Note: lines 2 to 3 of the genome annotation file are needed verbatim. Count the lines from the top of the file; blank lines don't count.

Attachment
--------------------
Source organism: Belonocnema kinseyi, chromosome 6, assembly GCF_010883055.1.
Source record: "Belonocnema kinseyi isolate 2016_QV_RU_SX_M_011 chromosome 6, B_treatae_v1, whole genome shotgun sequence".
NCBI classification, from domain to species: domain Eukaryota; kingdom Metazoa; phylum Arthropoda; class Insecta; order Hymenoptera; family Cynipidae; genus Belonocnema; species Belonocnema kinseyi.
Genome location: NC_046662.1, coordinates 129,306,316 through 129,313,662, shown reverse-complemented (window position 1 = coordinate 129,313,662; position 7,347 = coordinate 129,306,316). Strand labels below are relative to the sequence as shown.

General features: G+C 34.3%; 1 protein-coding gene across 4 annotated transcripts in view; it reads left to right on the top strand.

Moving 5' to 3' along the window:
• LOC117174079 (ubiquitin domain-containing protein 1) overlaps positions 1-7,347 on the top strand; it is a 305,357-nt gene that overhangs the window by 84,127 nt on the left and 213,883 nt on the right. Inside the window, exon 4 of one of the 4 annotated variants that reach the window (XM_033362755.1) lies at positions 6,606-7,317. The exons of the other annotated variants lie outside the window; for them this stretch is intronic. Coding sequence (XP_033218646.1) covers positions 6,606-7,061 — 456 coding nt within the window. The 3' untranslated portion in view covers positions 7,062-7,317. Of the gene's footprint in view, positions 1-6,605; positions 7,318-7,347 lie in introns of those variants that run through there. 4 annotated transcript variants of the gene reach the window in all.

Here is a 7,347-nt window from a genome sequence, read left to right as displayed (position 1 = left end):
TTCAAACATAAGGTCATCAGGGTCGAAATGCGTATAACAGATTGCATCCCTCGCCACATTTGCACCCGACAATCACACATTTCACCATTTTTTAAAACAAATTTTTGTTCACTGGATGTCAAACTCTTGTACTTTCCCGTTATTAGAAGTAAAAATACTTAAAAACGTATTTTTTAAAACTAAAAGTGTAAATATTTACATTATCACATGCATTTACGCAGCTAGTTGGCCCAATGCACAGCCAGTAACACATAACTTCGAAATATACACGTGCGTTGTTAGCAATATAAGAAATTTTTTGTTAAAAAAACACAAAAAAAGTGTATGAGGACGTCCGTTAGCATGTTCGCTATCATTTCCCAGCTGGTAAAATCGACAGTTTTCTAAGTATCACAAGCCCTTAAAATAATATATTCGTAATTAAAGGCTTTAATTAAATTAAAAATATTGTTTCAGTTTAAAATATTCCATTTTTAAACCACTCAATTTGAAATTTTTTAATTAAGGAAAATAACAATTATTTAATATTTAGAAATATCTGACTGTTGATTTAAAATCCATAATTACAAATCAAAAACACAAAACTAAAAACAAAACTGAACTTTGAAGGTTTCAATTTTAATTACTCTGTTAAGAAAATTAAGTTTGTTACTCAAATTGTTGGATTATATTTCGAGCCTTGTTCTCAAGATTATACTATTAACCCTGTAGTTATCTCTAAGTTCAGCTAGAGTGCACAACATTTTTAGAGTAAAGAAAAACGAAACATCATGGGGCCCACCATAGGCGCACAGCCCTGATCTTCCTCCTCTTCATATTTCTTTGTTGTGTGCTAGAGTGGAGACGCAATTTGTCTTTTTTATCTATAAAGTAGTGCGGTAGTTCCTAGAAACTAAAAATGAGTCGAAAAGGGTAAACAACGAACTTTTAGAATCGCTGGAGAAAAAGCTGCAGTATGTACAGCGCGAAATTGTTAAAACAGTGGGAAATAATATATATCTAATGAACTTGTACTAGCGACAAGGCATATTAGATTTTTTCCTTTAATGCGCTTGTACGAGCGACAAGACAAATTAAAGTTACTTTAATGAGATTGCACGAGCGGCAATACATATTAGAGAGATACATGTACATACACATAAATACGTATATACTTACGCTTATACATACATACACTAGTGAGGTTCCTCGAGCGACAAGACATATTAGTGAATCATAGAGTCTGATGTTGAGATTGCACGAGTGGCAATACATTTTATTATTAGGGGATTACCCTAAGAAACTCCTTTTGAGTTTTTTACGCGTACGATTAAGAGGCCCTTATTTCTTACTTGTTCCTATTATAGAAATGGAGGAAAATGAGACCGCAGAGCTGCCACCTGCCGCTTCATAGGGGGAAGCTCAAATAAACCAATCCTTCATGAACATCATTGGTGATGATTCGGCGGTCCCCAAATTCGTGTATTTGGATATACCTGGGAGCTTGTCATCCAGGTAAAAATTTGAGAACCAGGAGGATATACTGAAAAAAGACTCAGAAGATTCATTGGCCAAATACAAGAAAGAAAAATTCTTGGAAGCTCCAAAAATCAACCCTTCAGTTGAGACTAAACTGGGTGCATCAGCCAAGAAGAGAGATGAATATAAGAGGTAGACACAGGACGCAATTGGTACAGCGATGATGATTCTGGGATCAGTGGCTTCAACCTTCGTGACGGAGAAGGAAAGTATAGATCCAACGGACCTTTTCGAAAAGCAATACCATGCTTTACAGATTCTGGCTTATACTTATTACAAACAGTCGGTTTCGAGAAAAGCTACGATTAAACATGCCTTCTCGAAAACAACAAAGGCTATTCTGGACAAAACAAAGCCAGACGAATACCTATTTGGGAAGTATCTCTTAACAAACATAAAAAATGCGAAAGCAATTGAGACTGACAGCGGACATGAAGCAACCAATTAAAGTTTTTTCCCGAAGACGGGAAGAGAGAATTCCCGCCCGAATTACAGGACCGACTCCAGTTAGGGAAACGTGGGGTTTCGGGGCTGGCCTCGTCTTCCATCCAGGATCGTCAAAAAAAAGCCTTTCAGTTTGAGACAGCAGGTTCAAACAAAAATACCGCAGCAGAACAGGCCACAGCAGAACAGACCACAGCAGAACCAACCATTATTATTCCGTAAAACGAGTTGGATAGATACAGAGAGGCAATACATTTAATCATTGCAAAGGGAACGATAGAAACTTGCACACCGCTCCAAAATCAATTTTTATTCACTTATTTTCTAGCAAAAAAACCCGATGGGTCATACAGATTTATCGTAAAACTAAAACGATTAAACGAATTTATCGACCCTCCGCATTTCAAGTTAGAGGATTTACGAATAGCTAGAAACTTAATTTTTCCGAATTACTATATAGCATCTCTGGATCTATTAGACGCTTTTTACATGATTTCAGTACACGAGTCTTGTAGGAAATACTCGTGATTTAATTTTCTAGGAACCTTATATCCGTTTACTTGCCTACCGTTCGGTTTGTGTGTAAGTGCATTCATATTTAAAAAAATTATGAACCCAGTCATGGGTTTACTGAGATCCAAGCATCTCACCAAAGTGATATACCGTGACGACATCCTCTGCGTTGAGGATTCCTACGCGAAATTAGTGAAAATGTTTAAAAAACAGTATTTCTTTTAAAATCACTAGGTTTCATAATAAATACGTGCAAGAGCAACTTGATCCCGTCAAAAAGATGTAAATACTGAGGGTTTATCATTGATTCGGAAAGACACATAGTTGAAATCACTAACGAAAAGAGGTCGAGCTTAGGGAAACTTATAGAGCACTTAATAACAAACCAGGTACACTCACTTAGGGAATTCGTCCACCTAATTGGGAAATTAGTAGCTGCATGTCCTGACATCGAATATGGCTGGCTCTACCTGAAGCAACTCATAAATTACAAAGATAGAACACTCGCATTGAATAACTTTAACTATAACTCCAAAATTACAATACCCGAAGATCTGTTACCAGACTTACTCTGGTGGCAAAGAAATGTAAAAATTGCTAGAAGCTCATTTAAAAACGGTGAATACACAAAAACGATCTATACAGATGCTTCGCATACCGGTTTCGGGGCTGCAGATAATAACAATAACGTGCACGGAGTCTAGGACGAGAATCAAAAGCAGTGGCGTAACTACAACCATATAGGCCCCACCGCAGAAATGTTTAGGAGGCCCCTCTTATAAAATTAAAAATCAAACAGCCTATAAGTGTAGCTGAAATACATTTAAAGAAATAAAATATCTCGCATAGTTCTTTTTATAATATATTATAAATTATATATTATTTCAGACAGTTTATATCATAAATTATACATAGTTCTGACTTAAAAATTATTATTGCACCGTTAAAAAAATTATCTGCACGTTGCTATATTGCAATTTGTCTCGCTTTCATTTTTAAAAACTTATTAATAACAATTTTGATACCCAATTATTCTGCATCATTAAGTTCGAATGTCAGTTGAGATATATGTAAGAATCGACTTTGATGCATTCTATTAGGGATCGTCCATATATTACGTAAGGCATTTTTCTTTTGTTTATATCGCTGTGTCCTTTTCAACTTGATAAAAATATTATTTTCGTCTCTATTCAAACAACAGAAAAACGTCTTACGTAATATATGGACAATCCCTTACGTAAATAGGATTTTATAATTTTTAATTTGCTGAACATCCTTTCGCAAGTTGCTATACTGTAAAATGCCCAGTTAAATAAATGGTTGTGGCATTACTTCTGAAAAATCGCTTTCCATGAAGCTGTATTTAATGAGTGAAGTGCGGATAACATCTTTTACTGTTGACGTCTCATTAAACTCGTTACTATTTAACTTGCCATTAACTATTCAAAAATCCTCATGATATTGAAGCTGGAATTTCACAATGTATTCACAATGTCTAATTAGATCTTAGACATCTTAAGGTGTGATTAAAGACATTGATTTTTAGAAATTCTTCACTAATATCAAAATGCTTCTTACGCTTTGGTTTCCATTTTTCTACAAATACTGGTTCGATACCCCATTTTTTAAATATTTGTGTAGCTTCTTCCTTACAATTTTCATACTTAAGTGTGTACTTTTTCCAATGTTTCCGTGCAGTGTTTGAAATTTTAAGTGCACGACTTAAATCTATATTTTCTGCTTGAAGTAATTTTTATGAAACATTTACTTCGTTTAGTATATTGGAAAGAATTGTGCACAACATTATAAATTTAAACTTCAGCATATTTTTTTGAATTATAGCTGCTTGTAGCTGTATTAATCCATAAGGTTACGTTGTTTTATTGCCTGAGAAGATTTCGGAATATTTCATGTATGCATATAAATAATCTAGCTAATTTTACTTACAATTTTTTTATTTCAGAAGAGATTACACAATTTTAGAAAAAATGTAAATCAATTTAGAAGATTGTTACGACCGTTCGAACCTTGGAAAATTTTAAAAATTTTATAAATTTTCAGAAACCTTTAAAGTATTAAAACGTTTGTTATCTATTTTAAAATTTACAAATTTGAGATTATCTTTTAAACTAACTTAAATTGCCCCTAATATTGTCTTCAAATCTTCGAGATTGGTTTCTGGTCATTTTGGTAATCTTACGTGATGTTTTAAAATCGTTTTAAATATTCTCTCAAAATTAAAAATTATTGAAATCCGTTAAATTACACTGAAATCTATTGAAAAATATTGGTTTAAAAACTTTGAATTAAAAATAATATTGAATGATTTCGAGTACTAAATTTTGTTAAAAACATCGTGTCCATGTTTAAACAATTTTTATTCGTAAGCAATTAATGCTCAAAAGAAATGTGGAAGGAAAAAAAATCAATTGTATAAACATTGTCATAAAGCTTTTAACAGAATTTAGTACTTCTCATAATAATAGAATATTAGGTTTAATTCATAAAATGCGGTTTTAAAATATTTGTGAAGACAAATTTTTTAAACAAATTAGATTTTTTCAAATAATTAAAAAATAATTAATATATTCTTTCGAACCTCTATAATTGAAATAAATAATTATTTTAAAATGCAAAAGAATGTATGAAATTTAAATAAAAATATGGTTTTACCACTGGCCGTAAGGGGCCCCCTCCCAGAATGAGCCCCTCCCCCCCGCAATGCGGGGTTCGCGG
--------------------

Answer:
Source record: "Belonocnema kinseyi isolate 2016_QV_RU_SX_M_011 chromosome 6, B_treatae_v1, whole genome shotgun sequence".
NCBI classification, from domain to species: domain Eukaryota; kingdom Metazoa; phylum Arthropoda; class Insecta; order Hymenoptera; family Cynipidae; genus Belonocnema; species Belonocnema kinseyi.